Other re­cent is­sues are Shar­jah Is­lamic Bank's $500 mil­lion sukuk, Aj­man Bank's AED675 mil­lion rights is­sue, Qatar Is­lamic Bank's QAR2 bil­lion Basel III com­pli­ant Tier 1 per­pet­ual Sukuk, and Qatar In­ter­na­tional Is­lamic Bank's QAR1 bil­lion sukuk.

In July 2016, Noor Bank cel­e­brated the list­ing on the Nas­daq Dubai of its $500 mil­lion de­but Per­pet­ual Tier 1 cap­i­tal sukuk. In Au­gust 2016, Emi­rates Is­lamic closed a $250 mil­lion tap of its ear­lier $750 mil­lion five-year Sukuk is­sued in May 2016. Emi­rates Is­lamic is en­joy- ing fast rates of growth, aided by new prod­ucts, in­clud­ing credit cards and a mo­bile bank­ing app. It is also mak­ing strong strides in whole­sale bank­ing with its re­cent fi­nanc­ing deal in part­ner­ship with Natixis, to close the largest col­lat­er­alised Murabaha trans­ac­tion this year.

De­spite the sukuk is­suance, ob­servers be­lieve the mar­ket would grow at a faster rate if it be­came more stan­dard­ised. Sukuk is­suance is cur­rently more time con­sum­ing and com­plex than a con­ven­tional bond is­sue. The IMF has ad­vised GCC gov­ern­ments to in­te­grate sukuk is­suance in their debt-man­age­ment strate­gies. The Is­lamic De­vel­op­ment Bank is also work­ing on a new struc­ture that could sim­plify sukuk is­suance.

Re­gional Is­lamic banks are look­ing at op­portu- ni­ties in other mar­kets, both to diver­sify their foot­print and in recog­ni­tion of lim­ited growth po­ten­tial in do­mes­tic mar­kets. DIB aims to ex­pand its geo­graphic foot­print through a va­ri­ety of op­tions in­clud­ing ac­qui­si­tions, es­tab­lish­ing new sub­sidiaries and branches, and pur­su­ing strate­gic part­ner­ships with lo­cal part­ners in Asia, Africa and the Gulf. The bank al­ready has a 40% in­ter­est in Panin Bank Syr­iah in In­done­sia and Kenya re­mains a coun­try of in­ter­est.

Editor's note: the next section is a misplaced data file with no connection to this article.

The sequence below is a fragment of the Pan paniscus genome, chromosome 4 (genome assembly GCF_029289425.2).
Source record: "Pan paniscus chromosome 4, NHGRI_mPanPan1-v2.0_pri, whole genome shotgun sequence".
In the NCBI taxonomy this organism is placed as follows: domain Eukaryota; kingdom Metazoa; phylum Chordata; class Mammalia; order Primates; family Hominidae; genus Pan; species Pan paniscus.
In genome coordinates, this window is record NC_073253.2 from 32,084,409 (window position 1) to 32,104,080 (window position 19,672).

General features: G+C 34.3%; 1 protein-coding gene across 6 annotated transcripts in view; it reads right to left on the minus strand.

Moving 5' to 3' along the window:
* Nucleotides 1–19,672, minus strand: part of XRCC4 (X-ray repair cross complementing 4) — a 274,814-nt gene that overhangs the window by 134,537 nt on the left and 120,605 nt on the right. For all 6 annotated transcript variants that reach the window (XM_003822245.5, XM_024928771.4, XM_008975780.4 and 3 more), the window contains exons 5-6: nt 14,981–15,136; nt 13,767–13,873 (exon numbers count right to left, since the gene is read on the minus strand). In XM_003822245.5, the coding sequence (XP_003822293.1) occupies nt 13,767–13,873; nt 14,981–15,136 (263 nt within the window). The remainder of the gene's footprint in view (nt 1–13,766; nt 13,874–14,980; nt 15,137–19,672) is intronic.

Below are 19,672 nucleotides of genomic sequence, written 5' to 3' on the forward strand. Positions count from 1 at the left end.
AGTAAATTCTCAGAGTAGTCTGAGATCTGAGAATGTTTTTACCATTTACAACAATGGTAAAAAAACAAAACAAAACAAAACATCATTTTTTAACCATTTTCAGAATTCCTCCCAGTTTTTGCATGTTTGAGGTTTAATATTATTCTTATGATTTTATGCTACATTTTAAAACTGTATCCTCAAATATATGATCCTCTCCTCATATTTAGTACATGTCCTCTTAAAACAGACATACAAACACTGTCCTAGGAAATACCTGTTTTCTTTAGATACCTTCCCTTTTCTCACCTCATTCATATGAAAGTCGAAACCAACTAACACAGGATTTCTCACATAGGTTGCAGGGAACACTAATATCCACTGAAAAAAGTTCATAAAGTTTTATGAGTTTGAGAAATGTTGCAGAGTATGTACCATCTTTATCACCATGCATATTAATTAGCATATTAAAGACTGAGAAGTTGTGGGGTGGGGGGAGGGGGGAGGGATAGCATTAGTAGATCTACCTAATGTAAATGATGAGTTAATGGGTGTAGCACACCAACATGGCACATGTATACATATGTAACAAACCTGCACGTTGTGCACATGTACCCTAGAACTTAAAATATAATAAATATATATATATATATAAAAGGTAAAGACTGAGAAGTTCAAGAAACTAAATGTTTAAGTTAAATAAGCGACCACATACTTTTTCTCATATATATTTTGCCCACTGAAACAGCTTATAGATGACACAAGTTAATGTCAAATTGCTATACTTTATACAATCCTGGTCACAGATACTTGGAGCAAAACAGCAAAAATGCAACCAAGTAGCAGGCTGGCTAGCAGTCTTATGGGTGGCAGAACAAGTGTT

ADIB's in­ter­na­tional ex­pan­sion be­gan in Egypt with the ac­qui­si­tion via a joint ven­ture struc­ture of the Na­tional Bank of De­vel­op­ment fol­lowed by the es­tab­lish­ment of Iraq, U.K. and Saudi Ara­bia op­er­a­tions, and it will con­tinue with new op­er­a­tions in Qatar and Su­dan. ADIB is in the process of ap­ply­ing for bank­ing li­cens- es in a range of other coun­tries.

The bank is ac­cel­er­at­ing the de­vel­op­ment of dig­i­tal prod­ucts and ser­vices for cus­tomers to en­hance their bank­ing ex­pe­ri­ence. Those in­clude mo­bile-bank­ing iOS ap­pli­ca­tions that al­low a more dy­namic cus­tomer ex­pe­ri­ence and client re­la­tion­ship man­age­ment tools from iPads. ADIB has wit­nessed a rapid growth in cus­tomers us­ing dig­i­tal channels, es­pe­cially through mo­bile de­vices. Users of ADIB's dig­i­tal bank­ing channels more than dou­bled in the last 12 months while smart­phone trans­ac­tions in­creased by 73% in the first half of 2016. The bank also launched a new ver­sion of its in­ter­net bank­ing plat­form to cre­ate a more con­ve­nient cus­tomer ex­pe­ri­ence.- In or­der to de­lib­er­ate on ways and means for cre­at­ing pub­lic aware­ness of con­ven­tional and Is­lamic bank­ing prod­ucts, in­sur­ance

and taka­ful and their ben­e­fits for the masses, Prof. Dr. Fazal Ahmed, Depart­ment of Is­lamic Learn­ing Jin­nah Univer­sity for Women, Sec­re­tary Board of Gov­er­nor Sheikh Zayed Is­lamic Cen­tre, Prof. Ejaz Ahmed Faruqi, Pres­i­dent, Uni Kar­i­ans, Karachi Univer­sity, Sec­re­tary Arts Coun­cil of Pak­istan were called upon by Prof. Dr. An­wer Ir­shad Burny, Dean KASBIT; Syed So­hail Hassan, Direc­tor Pub­lic Re­la­tions Maxim Group; and Ameer Haider, Aca­demic Man­age­ment Con­sul­tant 'The Redo­lent' and had

de­tailed dis­cus­sions on the sub­ject.